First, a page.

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Public Radio's Environmental News Magazine (follow us on Google News)

Connecting With Ancient Sharks

Air Date: Week of

When cage-free diving with Caribbean reef sharks, one must wear a chain mail suit to protect against accidents. (Photo: Mark Seth Lender)

Though humans and sharks are separated by 420 million years of evolution, Living on Earth’s Explorer in Residence Mark Seth Lender was awestruck by just how similar we are on a recent shark encounter with no cage in the Caribbean.


CURWOOD: It’s the Living on Earth Earth Day special, I’m Steve Curwood.

BASCOMB: And I’m Bobby Bascomb.

Mark Seth Lender is our explorer in residence who has brought us many thoughtful essays about his interactions with wildlife. And his beautiful photographs can be seen on our website, LOE.org. As we celebrate Earth Day he says we are also celebrating ourselves:

LENDER: I think we're all sort of aware of how beautiful nature is. Anyone who's seen the sunrise on a winter day or seen a flock of birds in a murmuration, making all those patterns in the sky, you know, we're all kind of aware of that.

But we sort of tend to slip into this thing of thinking of it being different from us, you know, apart from us, particularly wild animals. But the thing that really astounds me, and continues to astound me after 35 years, is how much like us wild animals can be. So one of the few things I hadn't done was diving with sharks.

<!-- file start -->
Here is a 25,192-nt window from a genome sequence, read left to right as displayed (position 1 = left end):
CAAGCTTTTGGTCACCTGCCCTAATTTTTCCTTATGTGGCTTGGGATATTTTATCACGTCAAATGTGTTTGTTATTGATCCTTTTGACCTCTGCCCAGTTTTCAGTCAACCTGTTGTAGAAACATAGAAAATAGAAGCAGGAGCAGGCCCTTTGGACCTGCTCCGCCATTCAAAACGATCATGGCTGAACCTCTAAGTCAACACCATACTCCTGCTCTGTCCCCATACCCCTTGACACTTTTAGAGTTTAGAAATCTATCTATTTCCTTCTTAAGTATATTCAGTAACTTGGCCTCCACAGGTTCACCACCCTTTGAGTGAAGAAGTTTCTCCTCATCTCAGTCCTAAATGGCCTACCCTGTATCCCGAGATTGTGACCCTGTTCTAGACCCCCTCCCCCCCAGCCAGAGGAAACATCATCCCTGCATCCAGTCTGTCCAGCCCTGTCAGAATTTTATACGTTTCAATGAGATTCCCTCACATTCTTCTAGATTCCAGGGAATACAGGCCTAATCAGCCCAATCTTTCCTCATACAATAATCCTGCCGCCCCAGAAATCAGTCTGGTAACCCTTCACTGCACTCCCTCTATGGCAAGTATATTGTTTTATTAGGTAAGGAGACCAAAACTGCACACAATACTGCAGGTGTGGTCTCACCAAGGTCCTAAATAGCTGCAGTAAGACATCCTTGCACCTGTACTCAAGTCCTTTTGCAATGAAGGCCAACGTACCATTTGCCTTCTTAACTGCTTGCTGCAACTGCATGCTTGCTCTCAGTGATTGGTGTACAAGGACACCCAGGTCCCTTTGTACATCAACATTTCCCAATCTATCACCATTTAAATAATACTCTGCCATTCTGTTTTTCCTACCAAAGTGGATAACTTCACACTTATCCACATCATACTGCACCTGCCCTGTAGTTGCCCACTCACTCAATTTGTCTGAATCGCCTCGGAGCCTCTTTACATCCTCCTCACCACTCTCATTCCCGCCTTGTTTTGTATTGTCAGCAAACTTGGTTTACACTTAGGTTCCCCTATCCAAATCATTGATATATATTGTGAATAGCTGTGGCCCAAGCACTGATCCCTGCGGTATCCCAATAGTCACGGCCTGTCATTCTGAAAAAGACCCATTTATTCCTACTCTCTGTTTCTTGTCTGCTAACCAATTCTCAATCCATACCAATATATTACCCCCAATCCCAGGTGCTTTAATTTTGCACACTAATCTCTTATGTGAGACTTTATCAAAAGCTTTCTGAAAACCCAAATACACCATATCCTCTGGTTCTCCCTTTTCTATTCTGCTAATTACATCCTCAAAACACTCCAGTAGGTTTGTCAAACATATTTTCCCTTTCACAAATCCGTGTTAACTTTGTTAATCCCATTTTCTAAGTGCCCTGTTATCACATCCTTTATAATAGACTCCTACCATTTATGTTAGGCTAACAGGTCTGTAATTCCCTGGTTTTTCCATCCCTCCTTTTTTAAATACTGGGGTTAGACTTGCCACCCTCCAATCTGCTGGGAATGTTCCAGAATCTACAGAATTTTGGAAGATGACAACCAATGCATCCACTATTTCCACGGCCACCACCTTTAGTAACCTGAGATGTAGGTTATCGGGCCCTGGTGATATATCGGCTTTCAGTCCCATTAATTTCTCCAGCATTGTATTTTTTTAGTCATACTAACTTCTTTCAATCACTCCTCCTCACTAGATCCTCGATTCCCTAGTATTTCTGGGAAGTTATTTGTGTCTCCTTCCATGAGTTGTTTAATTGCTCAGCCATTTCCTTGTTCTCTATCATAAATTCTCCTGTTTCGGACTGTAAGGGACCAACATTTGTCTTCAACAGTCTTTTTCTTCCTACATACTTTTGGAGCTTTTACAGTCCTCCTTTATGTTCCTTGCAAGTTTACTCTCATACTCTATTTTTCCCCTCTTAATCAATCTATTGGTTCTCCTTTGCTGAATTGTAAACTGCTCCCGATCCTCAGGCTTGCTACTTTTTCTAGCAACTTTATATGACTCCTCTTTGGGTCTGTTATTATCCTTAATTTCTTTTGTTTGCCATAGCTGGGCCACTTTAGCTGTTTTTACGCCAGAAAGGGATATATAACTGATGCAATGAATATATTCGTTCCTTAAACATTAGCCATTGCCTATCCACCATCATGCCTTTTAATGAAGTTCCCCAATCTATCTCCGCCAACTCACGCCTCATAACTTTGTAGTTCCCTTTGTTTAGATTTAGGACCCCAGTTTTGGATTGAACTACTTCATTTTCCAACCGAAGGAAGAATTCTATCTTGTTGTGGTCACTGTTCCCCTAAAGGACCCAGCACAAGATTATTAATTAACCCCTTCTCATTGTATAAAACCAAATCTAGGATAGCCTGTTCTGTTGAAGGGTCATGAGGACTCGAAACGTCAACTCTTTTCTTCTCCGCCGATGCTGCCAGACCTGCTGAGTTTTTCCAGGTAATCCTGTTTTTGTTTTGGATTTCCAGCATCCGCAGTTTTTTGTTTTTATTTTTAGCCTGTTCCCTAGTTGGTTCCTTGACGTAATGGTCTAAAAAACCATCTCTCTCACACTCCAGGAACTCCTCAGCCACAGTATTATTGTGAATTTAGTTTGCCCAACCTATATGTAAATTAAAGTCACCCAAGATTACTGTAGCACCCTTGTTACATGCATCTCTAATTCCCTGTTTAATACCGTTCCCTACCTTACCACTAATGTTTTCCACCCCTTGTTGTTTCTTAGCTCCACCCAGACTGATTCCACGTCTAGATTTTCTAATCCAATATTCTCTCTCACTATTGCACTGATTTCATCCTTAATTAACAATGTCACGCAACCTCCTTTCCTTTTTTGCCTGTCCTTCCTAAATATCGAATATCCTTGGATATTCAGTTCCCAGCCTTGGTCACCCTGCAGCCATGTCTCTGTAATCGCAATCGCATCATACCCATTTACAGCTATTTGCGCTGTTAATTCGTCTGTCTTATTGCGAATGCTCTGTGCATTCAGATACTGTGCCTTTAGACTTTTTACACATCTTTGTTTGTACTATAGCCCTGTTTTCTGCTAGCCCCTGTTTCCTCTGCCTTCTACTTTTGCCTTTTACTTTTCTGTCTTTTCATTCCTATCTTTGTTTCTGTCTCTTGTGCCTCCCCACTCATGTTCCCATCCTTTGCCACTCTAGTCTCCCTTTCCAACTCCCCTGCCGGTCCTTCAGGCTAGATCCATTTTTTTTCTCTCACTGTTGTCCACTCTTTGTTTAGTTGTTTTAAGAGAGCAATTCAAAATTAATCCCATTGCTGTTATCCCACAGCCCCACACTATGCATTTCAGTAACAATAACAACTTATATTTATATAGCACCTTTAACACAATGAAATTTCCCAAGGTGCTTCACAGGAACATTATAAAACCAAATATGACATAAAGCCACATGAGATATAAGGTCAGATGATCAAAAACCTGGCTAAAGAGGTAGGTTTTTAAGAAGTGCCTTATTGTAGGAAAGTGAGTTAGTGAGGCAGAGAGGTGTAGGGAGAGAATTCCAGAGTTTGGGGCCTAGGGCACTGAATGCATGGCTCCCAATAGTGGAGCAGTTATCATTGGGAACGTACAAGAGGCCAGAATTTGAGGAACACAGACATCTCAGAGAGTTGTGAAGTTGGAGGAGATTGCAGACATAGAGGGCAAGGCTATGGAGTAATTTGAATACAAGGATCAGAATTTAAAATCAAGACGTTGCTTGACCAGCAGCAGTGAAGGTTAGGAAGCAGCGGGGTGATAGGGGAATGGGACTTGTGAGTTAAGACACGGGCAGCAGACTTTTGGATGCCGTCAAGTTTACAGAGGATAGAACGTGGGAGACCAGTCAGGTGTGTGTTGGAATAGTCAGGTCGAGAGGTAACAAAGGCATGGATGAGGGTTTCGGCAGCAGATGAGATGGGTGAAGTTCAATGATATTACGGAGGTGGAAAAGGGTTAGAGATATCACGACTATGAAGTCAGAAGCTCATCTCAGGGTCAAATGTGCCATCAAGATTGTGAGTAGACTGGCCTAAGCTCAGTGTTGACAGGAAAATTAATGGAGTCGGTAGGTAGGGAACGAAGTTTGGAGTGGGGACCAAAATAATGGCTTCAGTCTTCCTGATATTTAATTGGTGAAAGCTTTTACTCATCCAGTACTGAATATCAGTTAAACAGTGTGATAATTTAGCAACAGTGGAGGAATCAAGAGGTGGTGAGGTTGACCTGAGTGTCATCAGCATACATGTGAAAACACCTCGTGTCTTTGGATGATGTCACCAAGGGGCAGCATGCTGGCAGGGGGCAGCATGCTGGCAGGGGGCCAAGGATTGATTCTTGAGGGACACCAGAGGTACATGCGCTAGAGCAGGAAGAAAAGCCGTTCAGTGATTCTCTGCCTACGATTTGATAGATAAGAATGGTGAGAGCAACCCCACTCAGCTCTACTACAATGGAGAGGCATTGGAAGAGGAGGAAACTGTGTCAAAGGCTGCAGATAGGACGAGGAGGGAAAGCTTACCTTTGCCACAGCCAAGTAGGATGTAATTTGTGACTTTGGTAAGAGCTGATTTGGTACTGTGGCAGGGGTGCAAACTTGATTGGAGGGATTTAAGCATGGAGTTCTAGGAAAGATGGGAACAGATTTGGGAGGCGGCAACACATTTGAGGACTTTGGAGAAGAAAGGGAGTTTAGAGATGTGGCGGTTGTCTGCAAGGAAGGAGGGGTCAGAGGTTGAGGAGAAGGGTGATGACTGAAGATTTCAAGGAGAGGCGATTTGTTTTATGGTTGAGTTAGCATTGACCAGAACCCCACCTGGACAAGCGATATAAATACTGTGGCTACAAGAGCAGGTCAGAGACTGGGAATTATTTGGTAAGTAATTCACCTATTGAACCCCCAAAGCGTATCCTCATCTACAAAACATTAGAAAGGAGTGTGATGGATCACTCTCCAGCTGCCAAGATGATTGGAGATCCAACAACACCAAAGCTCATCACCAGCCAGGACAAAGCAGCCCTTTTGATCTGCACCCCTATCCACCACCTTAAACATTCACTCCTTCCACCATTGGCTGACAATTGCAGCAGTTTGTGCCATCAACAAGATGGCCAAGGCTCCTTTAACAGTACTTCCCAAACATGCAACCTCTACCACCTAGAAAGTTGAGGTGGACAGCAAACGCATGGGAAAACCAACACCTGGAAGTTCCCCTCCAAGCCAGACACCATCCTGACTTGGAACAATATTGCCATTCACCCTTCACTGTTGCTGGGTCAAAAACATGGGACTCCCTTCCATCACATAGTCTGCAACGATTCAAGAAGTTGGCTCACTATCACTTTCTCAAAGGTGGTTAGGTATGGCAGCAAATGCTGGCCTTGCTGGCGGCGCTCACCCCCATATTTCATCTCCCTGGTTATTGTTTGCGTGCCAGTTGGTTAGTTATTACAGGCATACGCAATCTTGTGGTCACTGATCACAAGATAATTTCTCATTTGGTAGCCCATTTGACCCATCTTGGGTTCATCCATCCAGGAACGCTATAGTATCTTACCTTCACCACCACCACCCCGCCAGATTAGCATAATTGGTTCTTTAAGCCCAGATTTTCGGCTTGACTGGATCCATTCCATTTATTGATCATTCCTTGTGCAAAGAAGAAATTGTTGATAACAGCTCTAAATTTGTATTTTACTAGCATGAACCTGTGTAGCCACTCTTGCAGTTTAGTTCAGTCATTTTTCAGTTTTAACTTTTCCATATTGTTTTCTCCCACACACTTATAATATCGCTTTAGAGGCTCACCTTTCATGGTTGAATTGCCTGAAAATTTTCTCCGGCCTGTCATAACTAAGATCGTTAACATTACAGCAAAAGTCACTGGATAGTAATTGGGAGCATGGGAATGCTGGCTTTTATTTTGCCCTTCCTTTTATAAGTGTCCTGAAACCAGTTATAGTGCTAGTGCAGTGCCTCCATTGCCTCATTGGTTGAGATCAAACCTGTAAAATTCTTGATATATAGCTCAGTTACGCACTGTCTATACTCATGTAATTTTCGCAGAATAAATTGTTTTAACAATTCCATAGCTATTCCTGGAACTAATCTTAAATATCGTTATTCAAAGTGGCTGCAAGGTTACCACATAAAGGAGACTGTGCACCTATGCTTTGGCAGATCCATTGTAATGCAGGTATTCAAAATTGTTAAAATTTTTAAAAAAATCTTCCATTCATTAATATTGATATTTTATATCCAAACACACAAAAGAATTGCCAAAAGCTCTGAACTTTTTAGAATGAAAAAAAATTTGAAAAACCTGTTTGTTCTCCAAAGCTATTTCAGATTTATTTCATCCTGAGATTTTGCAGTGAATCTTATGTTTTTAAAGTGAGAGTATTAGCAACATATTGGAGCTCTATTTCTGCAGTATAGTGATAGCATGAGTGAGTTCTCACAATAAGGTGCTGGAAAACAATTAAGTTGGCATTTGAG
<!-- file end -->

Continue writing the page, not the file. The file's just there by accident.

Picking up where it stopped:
​​The sharks are curious about Mark, the unfamiliar diver in their midst. (Photo: Mark Seth Lender)

And these are cage free dives. They're with sharks called Caribbean reef sharks that are, you know, 7, 8, 9 feet long, 150, 170 pounds. And we are three divers, all of us in chainmail suits made out of stainless steel, which is not because you expect to get eaten, but it's a protection against mistakes, really. So for all intents and purposes, if you're a shark, you would think we all look alike. But no, the sharks figured out they hadn't seen me before. Two of the divers, the sharks are familiar with.

​​The animals investigate Mark by swimming over, under, and beside him. (Photo: Mark Seth Lender)

And they paid a fair amount of attention to the other two, but the person they really came to and surrounded and swam around was me, with a regulator in the middle of my face, and a mask covering my eyes, and brow ridge, and my nose, and you know, all of the things that give our faces their features and their singularity. And yet, they knew I was different. And they were interested in me. And they came up to me and they surrounded me. And when they went all around and over me and down beside me, and they looked me in the eye. So when you put all that together, I mean, I have goosebumps talking about it. You know, you expect to be recognized and understood by elephants.

​​Sharks are some of our most distant relatives. (Photo: Mark Seth Lender)

I've had polar bears come up to me and look at me and stand there with their paws in front of their chests, just like a squirrel looking at you going, what are you guys? But to have it with sharks--we don't have a common genetic ancestor with a shark for 420 million years. They're almost as far from us as insects. And yet they saw me, and they knew me. And they understood I was a being and different from the other beings who for all intents and purposes looked just like me. And I think there can be no greater testimony to the magnificence and unity of life on Earth than that.

BASCOMB: Living Earth’s explorer in residence, Mark Seth Lender.



Mark Seth Lender’s website


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